How does the genome work? How does the genome change? How do organisms and species adapt and evolve? These are central questions in biology and evolution. Yet studying how genomes actually evolve remains a tall challenge, because evolutionary changes may take time to accrue; actual adaptive mutations can be rare; and worse, since beneficial mutations "sweep" and fix in a population, the very mutations that selection acts on may no longer segregate and thus are not “mappable”, no matter how large the population panel is. Therefore, studying the genetics of evolutionary change requires unique experimental approaches both within and across populations and species. In this seminar, Frank Chan, Research Group Leader at the Max Planck Institute for Biology, will discuss the tools his group developed and their approach to tackling this problem. He will discuss island mice, "Longshanks" selection experiments, and single-cell genetic mapping in cross-species hybrid stem cells. Finally, he will end by highlighting major challenges still facing the field, and their proposed approaches to understanding how the genome evolves. In this way, they aim to make progress by finding the genes (and basepairs) and dissect the mechanisms underlying evolutionary change. Read more about the Chan Group's work here.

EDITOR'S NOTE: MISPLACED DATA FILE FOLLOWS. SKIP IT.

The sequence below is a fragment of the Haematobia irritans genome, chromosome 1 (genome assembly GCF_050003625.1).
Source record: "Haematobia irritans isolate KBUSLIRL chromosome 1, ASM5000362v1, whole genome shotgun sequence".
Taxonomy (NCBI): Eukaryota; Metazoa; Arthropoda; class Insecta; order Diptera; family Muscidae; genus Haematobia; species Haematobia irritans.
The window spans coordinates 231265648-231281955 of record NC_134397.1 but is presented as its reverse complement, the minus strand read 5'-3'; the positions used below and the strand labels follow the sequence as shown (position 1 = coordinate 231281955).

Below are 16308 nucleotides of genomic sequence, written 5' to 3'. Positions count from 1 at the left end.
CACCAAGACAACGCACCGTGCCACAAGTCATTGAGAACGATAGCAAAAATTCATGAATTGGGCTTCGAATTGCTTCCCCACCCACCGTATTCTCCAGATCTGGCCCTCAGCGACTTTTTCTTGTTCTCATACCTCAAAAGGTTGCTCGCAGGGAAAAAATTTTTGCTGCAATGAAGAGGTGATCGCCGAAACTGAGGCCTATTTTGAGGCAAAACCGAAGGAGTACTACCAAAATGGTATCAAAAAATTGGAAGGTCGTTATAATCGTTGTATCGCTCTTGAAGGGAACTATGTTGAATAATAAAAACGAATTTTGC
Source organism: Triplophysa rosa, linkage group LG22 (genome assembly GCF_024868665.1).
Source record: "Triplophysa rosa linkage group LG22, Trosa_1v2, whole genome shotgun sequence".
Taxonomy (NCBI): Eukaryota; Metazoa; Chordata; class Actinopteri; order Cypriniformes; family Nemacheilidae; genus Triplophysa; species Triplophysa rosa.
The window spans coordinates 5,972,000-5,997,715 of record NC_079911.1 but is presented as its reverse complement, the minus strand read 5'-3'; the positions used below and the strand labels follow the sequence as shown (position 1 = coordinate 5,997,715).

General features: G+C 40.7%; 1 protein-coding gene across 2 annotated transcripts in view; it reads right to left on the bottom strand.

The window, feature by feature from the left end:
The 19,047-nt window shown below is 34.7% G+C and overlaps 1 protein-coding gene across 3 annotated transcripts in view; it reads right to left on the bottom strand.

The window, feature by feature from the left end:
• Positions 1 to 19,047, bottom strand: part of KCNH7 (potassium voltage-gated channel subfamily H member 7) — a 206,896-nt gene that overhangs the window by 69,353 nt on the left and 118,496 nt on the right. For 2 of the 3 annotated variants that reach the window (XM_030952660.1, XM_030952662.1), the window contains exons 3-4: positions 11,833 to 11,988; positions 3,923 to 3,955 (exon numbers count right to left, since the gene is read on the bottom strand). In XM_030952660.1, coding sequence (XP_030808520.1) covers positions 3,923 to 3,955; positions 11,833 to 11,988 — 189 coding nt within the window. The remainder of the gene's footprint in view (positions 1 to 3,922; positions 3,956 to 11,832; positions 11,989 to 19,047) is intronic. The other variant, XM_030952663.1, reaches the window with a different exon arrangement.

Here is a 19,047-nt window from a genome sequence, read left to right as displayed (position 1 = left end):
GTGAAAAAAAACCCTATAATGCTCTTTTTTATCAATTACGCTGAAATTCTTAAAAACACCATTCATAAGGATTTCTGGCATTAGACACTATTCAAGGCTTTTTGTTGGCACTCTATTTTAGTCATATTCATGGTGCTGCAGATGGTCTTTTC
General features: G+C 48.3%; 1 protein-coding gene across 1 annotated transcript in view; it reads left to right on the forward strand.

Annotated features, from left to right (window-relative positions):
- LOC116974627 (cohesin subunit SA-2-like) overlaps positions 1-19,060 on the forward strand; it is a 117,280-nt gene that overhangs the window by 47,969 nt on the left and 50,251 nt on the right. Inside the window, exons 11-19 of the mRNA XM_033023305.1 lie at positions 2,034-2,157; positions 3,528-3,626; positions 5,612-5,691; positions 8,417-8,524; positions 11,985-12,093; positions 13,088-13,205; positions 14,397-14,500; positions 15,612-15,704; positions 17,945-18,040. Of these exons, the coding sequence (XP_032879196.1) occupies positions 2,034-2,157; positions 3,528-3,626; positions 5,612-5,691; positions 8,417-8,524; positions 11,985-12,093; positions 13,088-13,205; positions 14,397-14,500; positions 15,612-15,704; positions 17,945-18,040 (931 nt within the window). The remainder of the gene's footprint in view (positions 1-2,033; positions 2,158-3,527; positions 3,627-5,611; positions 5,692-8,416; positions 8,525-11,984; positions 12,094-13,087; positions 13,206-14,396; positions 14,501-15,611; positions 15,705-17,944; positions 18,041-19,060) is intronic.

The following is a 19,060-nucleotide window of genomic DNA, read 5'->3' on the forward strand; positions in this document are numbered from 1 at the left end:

Join us for the live event on Zoom. All participants and hosts are required to sign into a Zoom account prior to joining meetings.
Frank Chan — Frank Chan is a Max Planck Research Group Leader at the Max Planck Institute for Biology. He earned his Ph.D. in developmental biology at Stanford University and was a VolkswagenStiftung Postdoctoral Fellow under Dr. Diethard Tautz at the Max Planck Institute for Evolutionary Biology in Plön, Germany. His group aims to track how species evolve by linking DNA basepairs to traits under selection.